The Little Town That Could

Published by PETA.
@kevin033/CC by 2.0

Dr. Elizabeth George was alarmed at the increasing number of obese children coming into her office in Mercersburg, Pennsylvania. “Twenty years ago, I next to never saw a child, a 10-year-old, weighing over 150 pounds,” she told a local TV reporter. “And now, it’s common.”

Dr. George spotted a news item about Rip Esselstyn, a graduate of a local boarding school, triathlete, retired firefighter, and author of The Engine 2 Diet, a book about the significant health improvements that occurred when Esselstyn’s Texas firefighting unit (the Engine 2 of the title) went on a low-fat plant-based diet. Intrigued, Dr. George contacted Esselstyn for advice: She wanted to put Mercersburg on a diet—the Engine 2 diet, to be precise. She and Esselstyn recruited more than 100 of Mercersburg’s nearly 1,600 residents to give the diet a try for 28 days—and the results were impressive.

People on the Engine 2 diet lost an average of 9.5 pounds, and more than half of them lowered their LDL (i.e., “bad”) cholesterol levels by more than 20 percent—and some lowered their cholesterol by as much as 40 percent. As Dr. George points out, that’s a bigger reduction than what’s usually seen with people taking statins. Some people lost as much as 37 pounds in less than 30 days.

Local parts-manufacturing company president Dan Fisher, who participated in the challenge, said he lost about 10 pounds and lowered his cholesterol by 20 percent in two months. “And I’m hooked,” he said with a smile.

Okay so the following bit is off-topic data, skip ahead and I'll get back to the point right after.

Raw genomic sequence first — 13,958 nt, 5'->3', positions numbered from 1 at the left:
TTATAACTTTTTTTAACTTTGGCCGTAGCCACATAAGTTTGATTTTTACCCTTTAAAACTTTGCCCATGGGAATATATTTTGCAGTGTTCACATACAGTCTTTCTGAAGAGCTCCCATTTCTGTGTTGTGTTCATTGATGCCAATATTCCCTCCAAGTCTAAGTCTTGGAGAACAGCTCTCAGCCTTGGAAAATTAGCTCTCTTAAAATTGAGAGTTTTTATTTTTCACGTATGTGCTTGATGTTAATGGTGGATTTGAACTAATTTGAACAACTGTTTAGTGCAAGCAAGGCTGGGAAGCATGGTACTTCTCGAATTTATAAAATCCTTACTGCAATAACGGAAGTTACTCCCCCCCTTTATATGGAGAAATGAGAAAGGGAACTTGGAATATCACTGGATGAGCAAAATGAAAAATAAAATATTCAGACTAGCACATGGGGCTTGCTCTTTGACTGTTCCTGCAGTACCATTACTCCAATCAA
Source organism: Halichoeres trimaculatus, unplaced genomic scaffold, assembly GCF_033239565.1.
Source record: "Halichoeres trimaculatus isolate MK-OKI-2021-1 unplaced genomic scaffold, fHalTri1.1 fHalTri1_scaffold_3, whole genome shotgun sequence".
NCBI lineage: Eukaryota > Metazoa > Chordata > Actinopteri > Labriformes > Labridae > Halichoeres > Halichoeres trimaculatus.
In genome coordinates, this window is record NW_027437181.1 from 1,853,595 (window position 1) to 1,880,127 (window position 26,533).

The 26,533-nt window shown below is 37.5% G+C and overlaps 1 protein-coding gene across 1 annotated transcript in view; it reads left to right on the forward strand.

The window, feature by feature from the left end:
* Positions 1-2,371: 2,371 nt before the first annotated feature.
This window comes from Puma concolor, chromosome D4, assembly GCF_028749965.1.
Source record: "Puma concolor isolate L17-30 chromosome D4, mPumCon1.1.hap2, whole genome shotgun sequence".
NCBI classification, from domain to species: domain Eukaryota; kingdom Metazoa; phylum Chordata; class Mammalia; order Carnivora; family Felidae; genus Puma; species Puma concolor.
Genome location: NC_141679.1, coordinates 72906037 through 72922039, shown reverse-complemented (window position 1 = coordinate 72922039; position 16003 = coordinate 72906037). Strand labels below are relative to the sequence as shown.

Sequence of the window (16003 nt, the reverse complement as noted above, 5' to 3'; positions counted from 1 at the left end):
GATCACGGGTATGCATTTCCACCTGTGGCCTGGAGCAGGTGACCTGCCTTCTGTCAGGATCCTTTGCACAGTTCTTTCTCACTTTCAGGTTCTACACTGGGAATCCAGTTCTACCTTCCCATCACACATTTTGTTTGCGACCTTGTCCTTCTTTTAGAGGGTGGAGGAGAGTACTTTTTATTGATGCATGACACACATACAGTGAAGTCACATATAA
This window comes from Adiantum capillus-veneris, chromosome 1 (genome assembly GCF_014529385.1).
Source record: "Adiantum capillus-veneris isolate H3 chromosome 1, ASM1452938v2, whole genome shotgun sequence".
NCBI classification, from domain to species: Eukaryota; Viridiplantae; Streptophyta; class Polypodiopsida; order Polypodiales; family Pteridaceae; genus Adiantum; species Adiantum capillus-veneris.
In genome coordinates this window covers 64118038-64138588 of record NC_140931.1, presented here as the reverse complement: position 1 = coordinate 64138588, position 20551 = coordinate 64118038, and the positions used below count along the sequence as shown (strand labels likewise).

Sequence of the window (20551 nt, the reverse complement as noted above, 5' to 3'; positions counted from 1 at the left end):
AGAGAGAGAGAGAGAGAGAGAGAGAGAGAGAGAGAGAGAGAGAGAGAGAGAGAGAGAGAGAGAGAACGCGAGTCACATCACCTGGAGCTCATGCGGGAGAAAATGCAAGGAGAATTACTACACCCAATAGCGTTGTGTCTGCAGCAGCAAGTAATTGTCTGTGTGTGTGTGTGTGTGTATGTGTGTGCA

Even the town’s mayor, James Zeger, got into the act. He lost 15 pounds, his cholesterol dropped 16 points, and he gained enough energy to take up jogging.

Dr. George’s success also inspired the nearby town of Greencastle, which has decided to take up the challenge, as have more Mercersburg residents. Esselstyn is promoting the Engine 2 diet’s principles nationwide through the new Plant Strong program in conjunction with Whole Foods markets.

“You are what you eat, and your health is in your control,” says Esselstyn. “People just don’t realize how much power sits at the end of your fork.”

Written by Alisa Mullins

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 Ingrid E. Newkirk

“Almost all of us grew up eating meat, wearing leather, and going to circuses and zoos. We never considered the impact of these actions on the animals involved. For whatever reason, you are now asking the question: Why should animals have rights?” READ MORE

— Ingrid E. Newkirk, PETA President and co-author of Animalkind